Rights for Mother Earth

Oak King
Oak King's picture
Posts: 68
Joined: 2008-02-04

This interesting article in last Sunday's The Guardian came to my attention via a German on-line Druid forum and thought I ought to share this with you: http://www.guardian.co.uk/environment/2011/apr/10/bolivia-enshrines-natu...

Sounds a very bold step towards official recognision that we humans are not the 'be all, end all' of creation. But it remains to be seen to what extent this courageous piece of legislation by the Bolivian government can be brought into the reality of practical measures for the protection of both the environment and its inhabitants. Can't imagine that the mining companies will freely surrender to a law that is bound to limit their profits.

And another thought came to my mind. To what extent is the Bolivian government even intent to apply these laws against the might of the mutinational companies? Being a left-wing government, perhaps they are content just being seen to do something in passing these laws. Coming from former East Germany myself, I only know too well that having the protection of the environment written into the country's constitution did not prevent the massive burning of dirty, sulphur-rich 'Braunkohle' (lignite), leading to the most terrible winter smogs and respiratory diseases, and the forceful removal of whole villages to give way to the ever expanding huge open-cast mines. This was simply the only widely available fuel and so neccesity made a mockery out of a very well-meaning constitution!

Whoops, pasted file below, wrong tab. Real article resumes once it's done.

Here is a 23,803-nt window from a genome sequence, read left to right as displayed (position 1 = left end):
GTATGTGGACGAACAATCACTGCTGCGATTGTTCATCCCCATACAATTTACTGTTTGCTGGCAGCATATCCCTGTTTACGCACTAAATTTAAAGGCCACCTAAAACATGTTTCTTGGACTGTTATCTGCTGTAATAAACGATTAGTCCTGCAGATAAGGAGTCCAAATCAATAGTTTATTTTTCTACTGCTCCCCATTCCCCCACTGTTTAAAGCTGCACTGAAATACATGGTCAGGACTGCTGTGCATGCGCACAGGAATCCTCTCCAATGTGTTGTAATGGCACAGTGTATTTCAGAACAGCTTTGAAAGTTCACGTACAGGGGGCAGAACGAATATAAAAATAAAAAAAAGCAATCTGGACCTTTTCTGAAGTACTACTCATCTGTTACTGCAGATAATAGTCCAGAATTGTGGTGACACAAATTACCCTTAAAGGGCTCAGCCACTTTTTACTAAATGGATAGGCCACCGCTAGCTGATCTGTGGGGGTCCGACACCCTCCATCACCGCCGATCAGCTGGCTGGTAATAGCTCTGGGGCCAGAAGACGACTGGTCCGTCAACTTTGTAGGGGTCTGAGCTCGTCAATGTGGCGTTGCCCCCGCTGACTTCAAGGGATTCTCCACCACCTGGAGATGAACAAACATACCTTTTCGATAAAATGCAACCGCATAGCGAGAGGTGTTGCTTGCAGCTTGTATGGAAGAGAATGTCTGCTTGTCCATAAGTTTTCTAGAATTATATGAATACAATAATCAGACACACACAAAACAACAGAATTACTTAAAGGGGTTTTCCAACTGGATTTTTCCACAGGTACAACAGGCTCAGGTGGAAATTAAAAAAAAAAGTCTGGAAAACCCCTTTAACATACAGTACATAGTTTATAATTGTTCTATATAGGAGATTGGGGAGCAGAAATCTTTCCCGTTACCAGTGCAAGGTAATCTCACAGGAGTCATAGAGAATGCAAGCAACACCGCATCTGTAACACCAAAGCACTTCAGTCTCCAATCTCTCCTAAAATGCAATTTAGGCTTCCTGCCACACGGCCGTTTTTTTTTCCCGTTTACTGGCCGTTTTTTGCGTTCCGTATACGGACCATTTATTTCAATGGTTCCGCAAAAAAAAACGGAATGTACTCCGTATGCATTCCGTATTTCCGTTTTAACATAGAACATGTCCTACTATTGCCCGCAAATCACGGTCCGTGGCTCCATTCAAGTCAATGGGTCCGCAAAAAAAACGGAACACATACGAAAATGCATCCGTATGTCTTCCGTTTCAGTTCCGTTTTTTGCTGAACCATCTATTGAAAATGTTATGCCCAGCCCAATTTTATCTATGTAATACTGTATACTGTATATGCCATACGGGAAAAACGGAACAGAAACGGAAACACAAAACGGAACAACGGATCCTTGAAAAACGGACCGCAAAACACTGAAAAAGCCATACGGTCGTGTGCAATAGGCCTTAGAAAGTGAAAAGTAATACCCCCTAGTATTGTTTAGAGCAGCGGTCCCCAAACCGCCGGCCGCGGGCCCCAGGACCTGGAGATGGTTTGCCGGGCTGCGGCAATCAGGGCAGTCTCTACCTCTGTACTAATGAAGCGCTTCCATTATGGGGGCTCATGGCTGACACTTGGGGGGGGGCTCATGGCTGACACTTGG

Please don't get me wrong, I fully applaud the Bolivian Government and wish them success in bringing these laws to life but by personal experience I am just a bit weary of such far-reaching promises!

Blessings of tha waxing moon,

Holger

 

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Remember what you already know!



CalonDdraig
CalonDdraig's picture
Posts: 250
Joined: 2007-10-30
Re: Rights for Mother Earth

It's an interesting topic; will this law hold up when petro-dollars given generously by 'well meaning' businessmen to grease the wheels of commerce disappear into the back pockets of politicians to help with the council tax on that nice villa they built in the national park! Or in Bolivia's case, there's an even more interesting question; they are 'blessed' with the world's most plentiful deposits of lithium, a rare metal that has been of little interest until now... it is the main component of electric vehicle batteries. Does 'the good of the environment' mean swaping one evil for another? And if a so  called 'environmentally friendly' car demands lithium from an environmentally sensitive part of Bolivia, what then? What is the greater good?

It is a conundrum indeed... all I can hope is that the Bolivian government use the wisdom, foresight and intuition their native american ancestors posessed, while working with the spirits of place in coming to the right decision for their land.

Let's see what happens...